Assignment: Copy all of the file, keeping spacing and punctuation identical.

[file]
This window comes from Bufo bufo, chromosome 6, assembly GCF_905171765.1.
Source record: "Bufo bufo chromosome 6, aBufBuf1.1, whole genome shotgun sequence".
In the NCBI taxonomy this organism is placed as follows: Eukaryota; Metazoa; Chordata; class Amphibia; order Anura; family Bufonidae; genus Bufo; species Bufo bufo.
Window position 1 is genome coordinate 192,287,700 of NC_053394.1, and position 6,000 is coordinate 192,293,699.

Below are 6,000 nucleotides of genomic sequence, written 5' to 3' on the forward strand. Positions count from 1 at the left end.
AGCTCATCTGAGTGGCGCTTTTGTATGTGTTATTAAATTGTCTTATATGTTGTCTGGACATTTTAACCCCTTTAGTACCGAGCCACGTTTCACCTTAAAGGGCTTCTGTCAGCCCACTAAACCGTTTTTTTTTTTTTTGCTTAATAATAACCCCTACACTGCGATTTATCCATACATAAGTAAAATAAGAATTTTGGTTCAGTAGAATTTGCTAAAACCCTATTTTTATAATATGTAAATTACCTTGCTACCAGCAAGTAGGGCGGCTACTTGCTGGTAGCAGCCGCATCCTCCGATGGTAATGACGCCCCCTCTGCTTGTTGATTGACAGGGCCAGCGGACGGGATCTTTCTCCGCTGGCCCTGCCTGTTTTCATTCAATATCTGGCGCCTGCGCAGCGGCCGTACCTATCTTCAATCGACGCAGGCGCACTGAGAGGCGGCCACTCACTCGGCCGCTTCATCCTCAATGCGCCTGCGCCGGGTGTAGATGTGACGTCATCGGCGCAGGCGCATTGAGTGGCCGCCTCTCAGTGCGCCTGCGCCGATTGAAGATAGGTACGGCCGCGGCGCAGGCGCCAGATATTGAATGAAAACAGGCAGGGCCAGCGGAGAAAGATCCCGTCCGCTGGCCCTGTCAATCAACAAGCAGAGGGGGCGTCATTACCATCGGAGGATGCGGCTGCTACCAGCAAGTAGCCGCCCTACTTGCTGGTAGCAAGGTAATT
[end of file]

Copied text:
This window comes from Bufo bufo, chromosome 6, assembly GCF_905171765.1.
Source record: "Bufo bufo chromosome 6, aBufBuf1.1, whole genome shotgun sequence".
In the NCBI taxonomy this organism is placed as follows: Eukaryota; Metazoa; Chordata; class Amphibia; order Anura; family Bufonidae; genus Bufo; species Bufo bufo.
Window position 1 is genome coordinate 192,287,700 of NC_053394.1, and position 6,000 is coordinate 192,293,699.

Below are 6,000 nucleotides of genomic sequence, written 5' to 3' on the forward strand. Positions count from 1 at the left end.
AGCTCATCTGAGTGGCGCTTTTGTATGTGTTATTAAATTGTCTTATATGTTGTCTGGACATTTTAACCCCTTTAGTACCGAGCCACGTTTCACCTTAAAGGGCTTCTGTCAGCCCACTAAACCGTTTTTTTTTTTTTTGCTTAATAATAACCCCTACACTGCGATTTATCCATACATAAGTAAAATAAGAATTTTGGTTCAGTAGAATTTGCTAAAACCCTATTTTTATAATATGTAAATTACCTTGCTACCAGCAAGTAGGGCGGCTACTTGCTGGTAGCAGCCGCATCCTCCGATGGTAATGACGCCCCCTCTGCTTGTTGATTGACAGGGCCAGCGGACGGGATCTTTCTCCGCTGGCCCTGCCTGTTTTCATTCAATATCTGGCGCCTGCGCAGCGGCCGTACCTATCTTCAATCGACGCAGGCGCACTGAGAGGCGGCCACTCACTCGGCCGCTTCATCCTCAATGCGCCTGCGCCGGGTGTAGATGTGACGTCATCGGCGCAGGCGCATTGAGTGGCCGCCTCTCAGTGCGCCTGCGCCGATTGAAGATAGGTACGGCCGCGGCGCAGGCGCCAGATATTGAATGAAAACAGGCAGGGCCAGCGGAGAAAGATCCCGTCCGCTGGCCCTGTCAATCAACAAGCAGAGGGGGCGTCATTACCATCGGAGGATGCGGCTGCTACCAGCAAGTAGCCGCCCTACTTGCTGGTAGCAAGGTAATT